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How Households Use Different Types of Vehicles: A Structural Driver Allocation and Usage Model

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  • Golob, Thomas F.
  • Kim, Seyoung
  • Ren, Weiping

Abstract

The vehicle miles of travel for each vehicle in multi-vehicle households is modeled as a function of household characteristics, vehicle characteristics, and the matches of vehicle to driver in the satisfaction of travel desires. A structural equations model is developed in which principal driver characteristics, as well as vehicle miles of travel, are endogenous. There are links between how each vehicle is used and who in the household is each vehicle’s principal driver. Each vehicle’s usage can then be expressed in reduced-form equations as a function of exogenous household and vehicle type variables for forecasting purposes. The model is estimated on a 1993 sample of approximately 2000 multi-vehicle households in California.

Suggested Citation

  • Golob, Thomas F. & Kim, Seyoung & Ren, Weiping, 1996. "How Households Use Different Types of Vehicles: A Structural Driver Allocation and Usage Model," University of California Transportation Center, Working Papers qt6xx6j51x, University of California Transportation Center.
  • Handle: RePEc:cdl:uctcwp:qt6xx6j51x
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    References listed on IDEAS

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    1. Brownstone, David & Bunch, David S. & Golob, Thomas F., 1994. "A Demand Forecasting System for Clean-Fuel Vehicles," University of California Transportation Center, Working Papers qt79c3g7xv, University of California Transportation Center.
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    Cited by:

    1. Simma, A. & Axhausen, K. W., 2001. "Structures of commitment in mode use: a comparison of Switzerland, Germany and Great Britain," Transport Policy, Elsevier, vol. 8(4), pages 279-288, October.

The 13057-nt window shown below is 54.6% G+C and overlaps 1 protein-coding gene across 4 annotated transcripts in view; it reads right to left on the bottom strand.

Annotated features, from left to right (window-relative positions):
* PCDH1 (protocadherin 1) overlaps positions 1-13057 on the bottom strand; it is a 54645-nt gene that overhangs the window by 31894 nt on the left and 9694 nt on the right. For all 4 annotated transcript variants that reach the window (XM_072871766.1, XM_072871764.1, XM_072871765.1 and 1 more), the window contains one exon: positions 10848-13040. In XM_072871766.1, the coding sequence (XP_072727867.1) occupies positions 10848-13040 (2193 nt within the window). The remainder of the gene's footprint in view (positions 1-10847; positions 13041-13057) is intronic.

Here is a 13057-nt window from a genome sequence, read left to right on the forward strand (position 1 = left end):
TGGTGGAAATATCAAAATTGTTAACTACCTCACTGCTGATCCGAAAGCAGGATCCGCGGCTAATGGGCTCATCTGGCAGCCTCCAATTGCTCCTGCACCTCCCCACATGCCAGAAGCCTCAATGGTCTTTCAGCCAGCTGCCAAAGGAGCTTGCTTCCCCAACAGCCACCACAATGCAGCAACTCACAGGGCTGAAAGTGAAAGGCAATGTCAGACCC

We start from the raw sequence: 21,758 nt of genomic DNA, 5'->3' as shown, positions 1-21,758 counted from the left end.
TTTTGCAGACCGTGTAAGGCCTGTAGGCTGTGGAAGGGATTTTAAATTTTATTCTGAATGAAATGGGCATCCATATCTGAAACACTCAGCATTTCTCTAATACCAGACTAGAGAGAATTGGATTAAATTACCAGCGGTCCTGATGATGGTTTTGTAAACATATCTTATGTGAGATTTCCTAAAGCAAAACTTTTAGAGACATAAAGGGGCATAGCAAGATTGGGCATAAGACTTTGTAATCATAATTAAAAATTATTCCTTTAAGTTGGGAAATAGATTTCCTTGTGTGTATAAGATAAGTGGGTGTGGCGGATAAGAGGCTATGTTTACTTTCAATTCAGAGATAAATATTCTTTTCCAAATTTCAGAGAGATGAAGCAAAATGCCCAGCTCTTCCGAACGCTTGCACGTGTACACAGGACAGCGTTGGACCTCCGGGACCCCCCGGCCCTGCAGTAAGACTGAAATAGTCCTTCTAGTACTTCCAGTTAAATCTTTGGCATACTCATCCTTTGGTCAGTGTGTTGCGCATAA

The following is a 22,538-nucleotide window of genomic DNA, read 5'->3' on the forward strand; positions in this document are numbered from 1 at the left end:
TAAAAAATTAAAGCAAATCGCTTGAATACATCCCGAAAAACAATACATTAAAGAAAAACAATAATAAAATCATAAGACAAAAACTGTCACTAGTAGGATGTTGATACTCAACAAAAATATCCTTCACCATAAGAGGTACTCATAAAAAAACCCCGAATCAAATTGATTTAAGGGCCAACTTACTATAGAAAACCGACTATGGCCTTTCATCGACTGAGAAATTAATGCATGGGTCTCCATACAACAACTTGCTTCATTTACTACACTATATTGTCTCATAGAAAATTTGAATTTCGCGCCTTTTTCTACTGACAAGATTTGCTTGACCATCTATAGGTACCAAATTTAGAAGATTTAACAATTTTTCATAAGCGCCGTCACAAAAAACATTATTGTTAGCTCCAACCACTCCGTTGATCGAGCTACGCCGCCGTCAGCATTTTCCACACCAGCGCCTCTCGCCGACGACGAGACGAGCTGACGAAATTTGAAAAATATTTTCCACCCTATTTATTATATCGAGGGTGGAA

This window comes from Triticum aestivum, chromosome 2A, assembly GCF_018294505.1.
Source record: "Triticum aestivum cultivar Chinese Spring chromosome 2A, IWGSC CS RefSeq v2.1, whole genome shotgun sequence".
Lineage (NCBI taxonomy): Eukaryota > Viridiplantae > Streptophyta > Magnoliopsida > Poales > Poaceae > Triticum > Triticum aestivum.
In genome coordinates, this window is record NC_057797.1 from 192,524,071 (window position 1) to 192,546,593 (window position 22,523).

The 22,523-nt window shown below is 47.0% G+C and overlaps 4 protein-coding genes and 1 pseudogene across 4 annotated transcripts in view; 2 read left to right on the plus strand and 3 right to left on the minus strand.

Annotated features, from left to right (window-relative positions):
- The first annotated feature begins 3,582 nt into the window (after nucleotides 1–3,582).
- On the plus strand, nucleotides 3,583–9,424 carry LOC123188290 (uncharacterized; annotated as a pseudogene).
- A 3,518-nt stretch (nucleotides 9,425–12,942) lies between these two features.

2. Golob, Thomas F., 2003. "Structural equation modeling for travel behavior research," Transportation Research Part B: Methodological, Elsevier, vol. 37(1), pages 1-25, January.
    3. Yamamoto, Toshiyuki & Kitamura, Ryuichi, 2000. "An analysis of household vehicle holding durations considering intended holding durations," Transportation Research Part A: Policy and Practice, Elsevier, vol. 34(5), pages 339-351, June.
    4. De Borger, Bruno & Mulalic, Ismir & Rouwendal, Jan, 2016. "Substitution between cars within the household," Transportation Research Part A: Policy and Practice, Elsevier, vol. 85(C), pages 135-156.
    5. Piet Rietveld, 2001. "Biking and Walking: The Position of Non-Motorised Transport Modes in Transport Systems," Tinbergen Institute Discussion Papers 01-111/3, Tinbergen Institute.
    6. Roorda, Matthew J. & Ruiz, Tomás, 2008. "Long- and short-term dynamics in activity scheduling: A structural equations approach," Transportation Research Part A: Policy and Practice, Elsevier, vol. 42(3), pages 545-562, March.
    7. Kazimi, Camilla, 1997. "Evaluating the Environmental Impact of Alternative-Fuel Vehicles," Journal of Environmental Economics and Management, Elsevier, vol. 33(2), pages 163-185, June.
    8. Whitehead, Jake & Franklin, Joel P. & Washington, Simon, 2015. "Transitioning to energy efficient vehicles: An analysis of the potential rebound effects and subsequent impact upon emissions," Transportation Research Part A: Policy and Practice, Elsevier, vol. 74(C), pages 250-267.
    9. Golob, Thomas F., 2011. "Structural Equation Modeling For Travel Behavior Research," University of California Transportation Center, Working Papers qt2pn5j58n, University of California Transportation Center.
    10. Golob, Thomas F., 2001. "Structural Equation Modeling For Travel Behavior Research," University of California Transportation Center, Working Papers qt8pb2m1pk, University of California Transportation Center.
    11. Alva González, Miguel Ángel, 2008. "Environmentally Unfriendly Consumption Behaviour: Theoretical and Empirical Evidence from Private Motorists in Mexico City," MPRA Paper 18019, University Library of Munich, Germany.

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    Social and Behavioral Sciences;

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